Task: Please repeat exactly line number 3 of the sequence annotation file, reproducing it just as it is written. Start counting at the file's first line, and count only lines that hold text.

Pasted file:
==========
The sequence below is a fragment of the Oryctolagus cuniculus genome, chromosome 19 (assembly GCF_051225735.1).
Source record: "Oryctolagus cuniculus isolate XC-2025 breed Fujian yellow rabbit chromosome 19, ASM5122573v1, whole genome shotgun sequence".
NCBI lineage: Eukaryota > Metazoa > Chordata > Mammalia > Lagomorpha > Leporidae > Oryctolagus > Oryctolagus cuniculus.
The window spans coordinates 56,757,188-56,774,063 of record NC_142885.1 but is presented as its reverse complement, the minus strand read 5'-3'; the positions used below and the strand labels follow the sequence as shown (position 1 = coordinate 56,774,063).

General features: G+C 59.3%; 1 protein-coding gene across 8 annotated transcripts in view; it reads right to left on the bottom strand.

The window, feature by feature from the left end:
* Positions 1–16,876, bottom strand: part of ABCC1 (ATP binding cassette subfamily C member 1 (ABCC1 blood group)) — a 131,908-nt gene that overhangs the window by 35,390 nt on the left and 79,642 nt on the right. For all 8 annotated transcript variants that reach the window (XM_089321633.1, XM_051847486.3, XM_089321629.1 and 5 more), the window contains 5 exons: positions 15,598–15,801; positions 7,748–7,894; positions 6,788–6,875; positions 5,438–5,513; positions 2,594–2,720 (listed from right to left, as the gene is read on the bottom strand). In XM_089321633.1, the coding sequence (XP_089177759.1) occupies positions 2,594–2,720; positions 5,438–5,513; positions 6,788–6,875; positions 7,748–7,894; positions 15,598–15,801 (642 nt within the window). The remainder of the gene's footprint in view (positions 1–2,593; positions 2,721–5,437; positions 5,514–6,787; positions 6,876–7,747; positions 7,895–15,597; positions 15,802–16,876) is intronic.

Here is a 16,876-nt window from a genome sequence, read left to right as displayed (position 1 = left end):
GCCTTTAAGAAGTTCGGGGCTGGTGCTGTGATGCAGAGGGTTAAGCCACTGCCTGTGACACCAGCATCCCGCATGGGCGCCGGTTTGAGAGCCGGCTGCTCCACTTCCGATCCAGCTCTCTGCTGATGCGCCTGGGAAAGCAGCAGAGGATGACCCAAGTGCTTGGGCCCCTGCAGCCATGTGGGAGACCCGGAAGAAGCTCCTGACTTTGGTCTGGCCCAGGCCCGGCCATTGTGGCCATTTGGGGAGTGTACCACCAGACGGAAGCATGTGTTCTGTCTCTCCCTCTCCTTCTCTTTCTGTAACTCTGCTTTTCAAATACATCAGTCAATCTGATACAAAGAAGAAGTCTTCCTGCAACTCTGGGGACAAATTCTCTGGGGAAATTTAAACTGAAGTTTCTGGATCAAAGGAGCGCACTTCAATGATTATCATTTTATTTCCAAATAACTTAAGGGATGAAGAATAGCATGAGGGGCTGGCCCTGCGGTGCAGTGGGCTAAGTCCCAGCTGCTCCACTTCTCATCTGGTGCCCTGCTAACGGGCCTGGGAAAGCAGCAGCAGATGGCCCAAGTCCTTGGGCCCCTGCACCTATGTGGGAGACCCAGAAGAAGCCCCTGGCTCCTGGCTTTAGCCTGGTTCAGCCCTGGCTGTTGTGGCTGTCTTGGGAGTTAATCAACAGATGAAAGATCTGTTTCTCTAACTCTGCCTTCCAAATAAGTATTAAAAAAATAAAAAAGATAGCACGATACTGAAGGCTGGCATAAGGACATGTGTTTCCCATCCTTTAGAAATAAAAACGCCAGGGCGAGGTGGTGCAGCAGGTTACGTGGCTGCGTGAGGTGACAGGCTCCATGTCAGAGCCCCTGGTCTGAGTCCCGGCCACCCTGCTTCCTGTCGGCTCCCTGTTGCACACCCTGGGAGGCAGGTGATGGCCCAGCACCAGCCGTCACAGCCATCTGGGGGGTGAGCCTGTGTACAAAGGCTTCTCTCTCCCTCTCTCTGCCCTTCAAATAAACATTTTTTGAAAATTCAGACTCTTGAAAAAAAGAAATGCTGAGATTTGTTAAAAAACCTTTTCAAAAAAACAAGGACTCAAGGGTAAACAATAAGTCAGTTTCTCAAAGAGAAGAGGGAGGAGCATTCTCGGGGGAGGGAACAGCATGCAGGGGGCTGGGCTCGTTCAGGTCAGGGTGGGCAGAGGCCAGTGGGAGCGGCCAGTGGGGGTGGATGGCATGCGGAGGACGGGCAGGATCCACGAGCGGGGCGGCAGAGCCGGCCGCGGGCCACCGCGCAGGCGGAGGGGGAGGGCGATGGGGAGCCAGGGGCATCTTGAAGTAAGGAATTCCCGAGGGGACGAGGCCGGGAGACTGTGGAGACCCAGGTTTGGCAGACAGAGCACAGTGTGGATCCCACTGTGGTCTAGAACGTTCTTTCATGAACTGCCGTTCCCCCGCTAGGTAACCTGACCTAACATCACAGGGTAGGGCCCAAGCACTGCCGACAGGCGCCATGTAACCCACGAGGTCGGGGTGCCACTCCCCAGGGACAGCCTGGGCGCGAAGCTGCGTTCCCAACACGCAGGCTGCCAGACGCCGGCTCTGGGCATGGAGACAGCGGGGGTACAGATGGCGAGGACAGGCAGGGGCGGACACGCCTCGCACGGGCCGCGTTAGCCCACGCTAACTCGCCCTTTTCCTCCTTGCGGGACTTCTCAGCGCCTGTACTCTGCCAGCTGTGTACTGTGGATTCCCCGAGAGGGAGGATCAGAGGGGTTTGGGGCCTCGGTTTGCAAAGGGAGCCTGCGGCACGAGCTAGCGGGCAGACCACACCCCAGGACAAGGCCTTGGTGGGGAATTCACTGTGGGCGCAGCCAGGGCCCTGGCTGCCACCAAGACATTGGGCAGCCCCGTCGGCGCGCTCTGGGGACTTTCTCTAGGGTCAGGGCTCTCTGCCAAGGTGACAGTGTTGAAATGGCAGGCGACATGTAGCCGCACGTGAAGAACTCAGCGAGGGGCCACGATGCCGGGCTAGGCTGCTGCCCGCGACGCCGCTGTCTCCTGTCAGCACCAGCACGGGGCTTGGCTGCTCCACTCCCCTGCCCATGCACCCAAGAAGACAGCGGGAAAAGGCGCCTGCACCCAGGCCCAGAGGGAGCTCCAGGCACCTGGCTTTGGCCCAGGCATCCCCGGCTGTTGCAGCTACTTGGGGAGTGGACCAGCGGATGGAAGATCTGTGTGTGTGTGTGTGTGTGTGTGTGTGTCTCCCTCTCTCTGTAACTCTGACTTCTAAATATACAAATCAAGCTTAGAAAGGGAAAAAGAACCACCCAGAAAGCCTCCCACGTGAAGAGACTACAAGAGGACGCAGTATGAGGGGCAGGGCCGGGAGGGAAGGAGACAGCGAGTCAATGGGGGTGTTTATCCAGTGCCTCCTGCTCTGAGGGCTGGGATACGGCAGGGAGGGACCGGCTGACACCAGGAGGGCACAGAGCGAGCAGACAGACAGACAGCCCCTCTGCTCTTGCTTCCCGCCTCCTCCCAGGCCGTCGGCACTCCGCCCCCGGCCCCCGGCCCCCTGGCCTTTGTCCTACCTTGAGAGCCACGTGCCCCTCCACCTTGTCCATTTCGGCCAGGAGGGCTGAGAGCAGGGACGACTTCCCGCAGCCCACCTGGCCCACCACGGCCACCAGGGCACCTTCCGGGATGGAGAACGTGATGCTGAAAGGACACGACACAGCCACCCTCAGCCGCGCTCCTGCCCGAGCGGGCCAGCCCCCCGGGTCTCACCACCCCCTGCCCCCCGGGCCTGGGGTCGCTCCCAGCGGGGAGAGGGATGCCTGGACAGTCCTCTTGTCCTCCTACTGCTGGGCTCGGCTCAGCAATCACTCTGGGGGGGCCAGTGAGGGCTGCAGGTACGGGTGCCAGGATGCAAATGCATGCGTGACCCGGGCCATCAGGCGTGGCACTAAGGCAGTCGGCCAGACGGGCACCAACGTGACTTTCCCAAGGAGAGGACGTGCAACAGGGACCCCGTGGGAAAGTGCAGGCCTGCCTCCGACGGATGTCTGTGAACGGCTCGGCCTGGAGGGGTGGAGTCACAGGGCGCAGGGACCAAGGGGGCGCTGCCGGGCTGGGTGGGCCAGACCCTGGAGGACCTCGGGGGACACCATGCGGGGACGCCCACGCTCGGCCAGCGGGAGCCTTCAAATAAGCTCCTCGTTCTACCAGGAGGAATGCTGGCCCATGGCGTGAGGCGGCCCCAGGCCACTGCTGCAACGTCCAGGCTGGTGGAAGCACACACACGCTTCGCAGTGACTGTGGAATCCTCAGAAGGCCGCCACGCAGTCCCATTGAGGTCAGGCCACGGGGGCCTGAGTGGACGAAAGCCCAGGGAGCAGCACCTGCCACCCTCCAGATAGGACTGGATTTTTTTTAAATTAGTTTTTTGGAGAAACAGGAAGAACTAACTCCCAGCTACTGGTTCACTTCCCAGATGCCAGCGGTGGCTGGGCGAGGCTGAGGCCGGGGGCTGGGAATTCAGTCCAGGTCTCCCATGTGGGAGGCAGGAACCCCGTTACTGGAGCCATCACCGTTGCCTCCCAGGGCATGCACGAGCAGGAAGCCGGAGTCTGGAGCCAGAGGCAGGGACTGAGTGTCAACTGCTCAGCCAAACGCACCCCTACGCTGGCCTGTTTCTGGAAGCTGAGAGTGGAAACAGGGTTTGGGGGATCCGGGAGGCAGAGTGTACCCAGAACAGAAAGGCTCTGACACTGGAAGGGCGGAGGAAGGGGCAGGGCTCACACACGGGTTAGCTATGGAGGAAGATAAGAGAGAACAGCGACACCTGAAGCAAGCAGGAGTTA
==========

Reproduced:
NCBI lineage: Eukaryota > Metazoa > Chordata > Mammalia > Lagomorpha > Leporidae > Oryctolagus > Oryctolagus cuniculus.